Last spring, when the pandemic prompted Penn’s courses to go virtual, Alejandra Bahena, now a rising senior, faced a range of challenges.
“Being a first-generation, low-income student, I had to figure out where I would be living, how I would be learning,” says Bahena, who is from Kissimmee, Florida, but was born and spent her first 12 years in Mexico. “I struggled academically that semester and started questioning my potential as a future doctor.”
The biochemistry major and French minor didn’t lack a support network. She reached out to contacts in Penn’s Johnson Scholars Program, of which she is a part, as well as to Career Services and the Weingarten Learning Resources Center.
“Just talking to them really inspired me to stay with this path and stay resilient, regardless of the challenges,” she says.
It struck Bahena, however, that she was far from the only student feeling this way, especially students on the competitive pre-med track. She was particularly concerned about fellow students from backgrounds underrepresented in medicine and other health fields.
What emerged from that difficult period is an initiative that stands to inspire many others. Working with her longtime friend Alexia Childress, a rising senior at Arizona State University, and a growing team, Bahena envisioned and created a virtual event in the summer of 2020 that brought together more than 1,000 students from around the United States and 10 other countries to learn about careers in health care, strategies for applying for advanced degrees, and fostering self-confidence and resilience throughout the journey.
And they’re about to do it again.
From Aug. 4 to 6, the National Pre-Health Conference (NHPC) will offer programming on various career paths in health care, applying to graduate school, and special topics from expert guest speakers. The event, free and online, aims to welcome as many people into medical and health care fields as possible, while giving them the tools they need to continue on a challenging academic and professional path.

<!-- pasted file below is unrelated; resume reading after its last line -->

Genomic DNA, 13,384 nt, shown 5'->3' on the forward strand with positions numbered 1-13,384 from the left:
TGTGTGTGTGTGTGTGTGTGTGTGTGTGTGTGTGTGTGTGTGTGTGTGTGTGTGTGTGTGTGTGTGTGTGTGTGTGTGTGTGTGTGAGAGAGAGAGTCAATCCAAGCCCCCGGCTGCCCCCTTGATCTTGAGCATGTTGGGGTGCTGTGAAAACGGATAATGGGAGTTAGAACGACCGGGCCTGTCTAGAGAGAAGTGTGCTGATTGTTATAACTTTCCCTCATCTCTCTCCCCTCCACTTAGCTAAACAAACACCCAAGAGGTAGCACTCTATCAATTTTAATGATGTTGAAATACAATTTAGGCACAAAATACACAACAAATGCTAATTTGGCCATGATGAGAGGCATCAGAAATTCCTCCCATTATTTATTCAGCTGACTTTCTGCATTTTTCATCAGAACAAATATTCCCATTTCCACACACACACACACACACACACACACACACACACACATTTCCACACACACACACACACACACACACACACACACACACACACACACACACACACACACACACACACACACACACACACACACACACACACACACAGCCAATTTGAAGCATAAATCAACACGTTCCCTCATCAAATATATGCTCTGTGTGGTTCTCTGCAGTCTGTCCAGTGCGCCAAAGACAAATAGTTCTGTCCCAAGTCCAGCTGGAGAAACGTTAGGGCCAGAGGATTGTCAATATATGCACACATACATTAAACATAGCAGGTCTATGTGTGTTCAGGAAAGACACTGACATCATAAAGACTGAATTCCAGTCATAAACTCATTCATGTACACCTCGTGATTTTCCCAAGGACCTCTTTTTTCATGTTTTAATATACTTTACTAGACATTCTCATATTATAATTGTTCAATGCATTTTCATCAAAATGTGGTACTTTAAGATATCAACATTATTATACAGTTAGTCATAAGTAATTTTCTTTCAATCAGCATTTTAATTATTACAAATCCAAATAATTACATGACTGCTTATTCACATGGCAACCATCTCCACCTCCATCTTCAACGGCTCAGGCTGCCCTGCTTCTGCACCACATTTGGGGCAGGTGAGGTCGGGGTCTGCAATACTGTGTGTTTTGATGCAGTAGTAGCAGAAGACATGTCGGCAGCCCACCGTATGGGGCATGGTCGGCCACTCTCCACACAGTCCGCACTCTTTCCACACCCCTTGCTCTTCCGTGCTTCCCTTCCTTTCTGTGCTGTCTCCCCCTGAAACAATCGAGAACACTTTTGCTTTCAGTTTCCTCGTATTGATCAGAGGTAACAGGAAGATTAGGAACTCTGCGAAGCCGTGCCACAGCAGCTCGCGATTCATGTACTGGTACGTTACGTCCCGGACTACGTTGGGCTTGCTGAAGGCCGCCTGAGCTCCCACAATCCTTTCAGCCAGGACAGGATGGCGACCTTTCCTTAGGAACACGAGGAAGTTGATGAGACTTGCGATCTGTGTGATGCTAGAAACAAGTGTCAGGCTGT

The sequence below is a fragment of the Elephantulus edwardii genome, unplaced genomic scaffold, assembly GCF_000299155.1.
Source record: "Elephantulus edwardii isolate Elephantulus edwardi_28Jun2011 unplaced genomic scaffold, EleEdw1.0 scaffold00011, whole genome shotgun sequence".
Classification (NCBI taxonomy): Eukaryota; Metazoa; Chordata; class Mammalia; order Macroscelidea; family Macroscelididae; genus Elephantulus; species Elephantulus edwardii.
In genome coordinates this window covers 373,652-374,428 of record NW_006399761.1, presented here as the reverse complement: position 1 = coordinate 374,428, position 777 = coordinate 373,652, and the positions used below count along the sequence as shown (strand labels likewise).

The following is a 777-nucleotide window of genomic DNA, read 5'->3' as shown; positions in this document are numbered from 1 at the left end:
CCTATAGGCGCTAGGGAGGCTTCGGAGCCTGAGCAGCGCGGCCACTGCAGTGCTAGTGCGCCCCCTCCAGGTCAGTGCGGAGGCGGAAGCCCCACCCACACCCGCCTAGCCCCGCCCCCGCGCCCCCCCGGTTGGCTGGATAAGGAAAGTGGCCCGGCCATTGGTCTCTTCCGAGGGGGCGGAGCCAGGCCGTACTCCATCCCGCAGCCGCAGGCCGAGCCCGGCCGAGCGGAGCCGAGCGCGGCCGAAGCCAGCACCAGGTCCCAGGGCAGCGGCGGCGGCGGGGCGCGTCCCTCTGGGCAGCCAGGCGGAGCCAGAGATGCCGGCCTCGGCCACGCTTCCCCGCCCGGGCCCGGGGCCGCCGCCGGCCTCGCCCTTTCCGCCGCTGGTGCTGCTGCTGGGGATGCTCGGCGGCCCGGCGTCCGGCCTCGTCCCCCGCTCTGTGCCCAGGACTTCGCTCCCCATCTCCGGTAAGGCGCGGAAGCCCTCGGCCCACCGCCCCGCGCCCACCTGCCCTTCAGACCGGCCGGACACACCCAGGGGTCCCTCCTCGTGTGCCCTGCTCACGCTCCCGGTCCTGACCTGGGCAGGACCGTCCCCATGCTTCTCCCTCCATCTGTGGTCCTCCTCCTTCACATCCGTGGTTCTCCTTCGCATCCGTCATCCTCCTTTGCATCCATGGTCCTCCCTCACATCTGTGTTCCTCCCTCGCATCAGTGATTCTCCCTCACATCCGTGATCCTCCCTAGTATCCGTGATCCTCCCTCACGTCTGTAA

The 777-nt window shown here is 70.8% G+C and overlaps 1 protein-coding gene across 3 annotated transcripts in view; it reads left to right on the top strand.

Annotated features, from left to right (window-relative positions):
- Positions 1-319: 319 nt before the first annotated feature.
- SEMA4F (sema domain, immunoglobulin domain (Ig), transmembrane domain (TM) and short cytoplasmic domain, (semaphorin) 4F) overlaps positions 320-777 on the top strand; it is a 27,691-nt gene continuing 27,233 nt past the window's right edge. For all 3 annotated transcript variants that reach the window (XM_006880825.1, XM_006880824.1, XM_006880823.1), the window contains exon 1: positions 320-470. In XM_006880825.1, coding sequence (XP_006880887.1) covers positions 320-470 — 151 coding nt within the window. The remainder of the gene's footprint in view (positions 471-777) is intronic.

“There are a lot of perceived barriers to careers in fields like medicine and dentistry,” Bahena says. “Particularly for students from underrepresented and low-income backgrounds, we want to make these resources as accessible as possible to avoid what a lot of people refer to as the ‘leaky pipeline’ of students as they progress from high school to college to professional school.”
Since the first iteration of the conference last year, Bahena and her peers have been keeping the NHPC network they established going, sending out a monthly newsletter and engaging their audience with social media posts and guest speakers on Instagram Live. They also wanted to revisit the conference, ideally making it an annual event.
While last year’s conference focused solely on medical careers, Bahena and her peers wanted to make this year’s offering broader. So the first day of this year’s event will feature talks from guest speakers in fields as diverse as public health, psychiatry, rehabilitation, occupational therapy, and nursing.
The second day will include talks on the admissions process to medical and other health care schools, with sessions on preparing for the interview, crafting a personal statement, preparing for the MCATs, and more. Participants will be able to work in small breakout groups on a “case study,” collaborating to understand, diagnose, and treat a hypothetical medical problem.
“The groups will go over how to look at a patient case and the different aspects that can play into arriving at a diagnosis,” Bahena says. “They will look at lab information, brain scans, radiology. It’s emphasizing a theme of the conference, which is unity in health care, showing how different fields come together.”
On the third and final day, guests will make presentations on subjects including mindfulness, advocacy, branding, and scientific communication.
In addition, conference sponsors will offer support and resources, and a research expo will allow students who have participated in scientific and health-related research to share their work.
For Bahena, who plans to take a gap year to pursue research after graduating from Penn and before attending medical school, an overarching goal is to create a welcoming, supportive community.
“Sometimes pre-health schools can be a little bit competitive or even cutthroat,” Bahena says. “But we want to emphasize that we’ll all need to collaborate as we go into these professions. So we want to start building that friendly, nonjudgmental community now.”